In response to a recent post about edge banding panels, a reader asked how I’d made the grain on a panel’s door run continuously around the corner and through to the cabinet’s side. (Above) The grain in question is striking, which makes this treatment so effective.
The technique is ridiculously simple – so simple that some readers would come up with the idea themselves, then think “that can’t possibly be it; it’s too elementary.”
But some good ideas really are that elementary.
Here’s my technique for wrapping the grain around a veneered panel’s edge.
Start by cutting your workpiece close to its finished dimensions, and mark the face near the edge you want to wrap. I used a chalk “V” because in this example I was using walnut composite veneer for a bathroom vanity, and the chalk shows up better than pencil.
Cut a strip from the panel that’s a hair over the panel’s thickness. I use a Forrest Duraline blade that makes a fine cut in veneered materials without tearing the grain.
Now rip the veneer off the substrate so you can apply it to the edge. Don’t try to put the veneered edge on the “good” side of the blade, as you normally would; it’s far too thin to rip safely. Instead, set the fence from the other edge of the piece you just cut off the panel, adjusting it so that the thickness of the veneer, or the thickness of the veneer plus just a tad of the substrate behind it, will be sliced off. In some cases it’s helpful to have that tiny bit of extra material provided by the substrate, not only because the extra thickness can make the veneer stiffer, but because the substrate adds structural integrity to a thin piece of cross-grain veneer that’s otherwise quite prone to breakage.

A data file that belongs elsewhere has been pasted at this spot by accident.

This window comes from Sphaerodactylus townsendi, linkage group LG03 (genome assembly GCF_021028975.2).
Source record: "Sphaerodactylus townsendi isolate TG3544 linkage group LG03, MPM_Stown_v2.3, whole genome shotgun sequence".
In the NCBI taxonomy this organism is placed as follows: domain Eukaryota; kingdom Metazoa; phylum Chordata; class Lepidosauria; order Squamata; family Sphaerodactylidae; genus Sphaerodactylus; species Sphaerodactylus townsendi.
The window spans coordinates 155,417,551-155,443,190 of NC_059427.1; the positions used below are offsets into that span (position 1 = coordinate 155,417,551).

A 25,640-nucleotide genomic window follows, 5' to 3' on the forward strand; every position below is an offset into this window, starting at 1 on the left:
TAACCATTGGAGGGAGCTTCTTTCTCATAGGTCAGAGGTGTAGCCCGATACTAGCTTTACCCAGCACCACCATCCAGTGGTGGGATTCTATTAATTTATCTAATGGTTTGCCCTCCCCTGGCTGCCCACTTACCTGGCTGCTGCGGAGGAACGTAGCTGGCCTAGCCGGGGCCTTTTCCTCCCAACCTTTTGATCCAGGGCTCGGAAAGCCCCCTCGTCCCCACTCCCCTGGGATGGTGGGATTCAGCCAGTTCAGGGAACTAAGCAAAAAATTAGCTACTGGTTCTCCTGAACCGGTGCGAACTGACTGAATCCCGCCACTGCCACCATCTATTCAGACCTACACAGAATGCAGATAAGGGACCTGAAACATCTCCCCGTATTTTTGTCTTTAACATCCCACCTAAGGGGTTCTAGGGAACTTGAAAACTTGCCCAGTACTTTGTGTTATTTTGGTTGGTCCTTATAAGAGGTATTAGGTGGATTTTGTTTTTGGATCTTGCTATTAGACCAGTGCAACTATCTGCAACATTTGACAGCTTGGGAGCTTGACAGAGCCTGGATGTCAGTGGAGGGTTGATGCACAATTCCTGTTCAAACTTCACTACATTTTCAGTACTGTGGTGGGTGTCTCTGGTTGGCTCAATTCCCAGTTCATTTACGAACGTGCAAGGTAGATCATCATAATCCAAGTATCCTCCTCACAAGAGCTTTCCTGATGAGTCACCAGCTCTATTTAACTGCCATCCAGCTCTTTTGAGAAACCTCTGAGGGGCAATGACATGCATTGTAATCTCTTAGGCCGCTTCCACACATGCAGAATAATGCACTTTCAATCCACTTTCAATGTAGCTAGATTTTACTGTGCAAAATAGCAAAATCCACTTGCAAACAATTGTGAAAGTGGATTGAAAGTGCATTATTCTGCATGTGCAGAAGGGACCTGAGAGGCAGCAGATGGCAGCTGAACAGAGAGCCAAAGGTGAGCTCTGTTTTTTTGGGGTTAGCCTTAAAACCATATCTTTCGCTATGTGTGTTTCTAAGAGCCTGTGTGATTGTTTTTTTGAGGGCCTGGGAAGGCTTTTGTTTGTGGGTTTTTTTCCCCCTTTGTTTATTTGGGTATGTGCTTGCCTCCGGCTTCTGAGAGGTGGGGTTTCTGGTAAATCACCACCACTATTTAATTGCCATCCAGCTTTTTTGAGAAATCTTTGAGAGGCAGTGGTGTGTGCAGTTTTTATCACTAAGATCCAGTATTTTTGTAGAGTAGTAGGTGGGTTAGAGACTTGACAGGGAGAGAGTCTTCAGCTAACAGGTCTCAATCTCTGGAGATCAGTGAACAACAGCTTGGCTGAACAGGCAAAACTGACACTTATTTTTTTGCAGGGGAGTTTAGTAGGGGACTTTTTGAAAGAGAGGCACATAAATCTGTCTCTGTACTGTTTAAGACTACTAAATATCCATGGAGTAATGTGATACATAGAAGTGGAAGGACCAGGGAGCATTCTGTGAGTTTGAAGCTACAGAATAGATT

Now spread a layer of glue on the edge …
… and set the veneer in place. I use blue tape to hold the veneer in position while I apply a caul and clamps. Be sure the veneer is covering the entire edge of your panel and has not slipped down below the panel’s face. You’ll also need to use enough clamps to hold the veneer in tight contact with the panel’s edge until the glue has dried. And do be sure to avoid gluing the caul to your workpiece.
Due to the saw blade’s kerf, the grain does not flow seamlessly around the corner. The flow will vary depending on the type of veneer you use. But even with imperfect continuity, this is a slick detail that shows you’re paying attention. As with the image at the top of this post, you can use this technique to great effect, running the grain from one element of a cabinet to the next; all you need is to think the pattern through before you start cutting — and of course, to cut with care.
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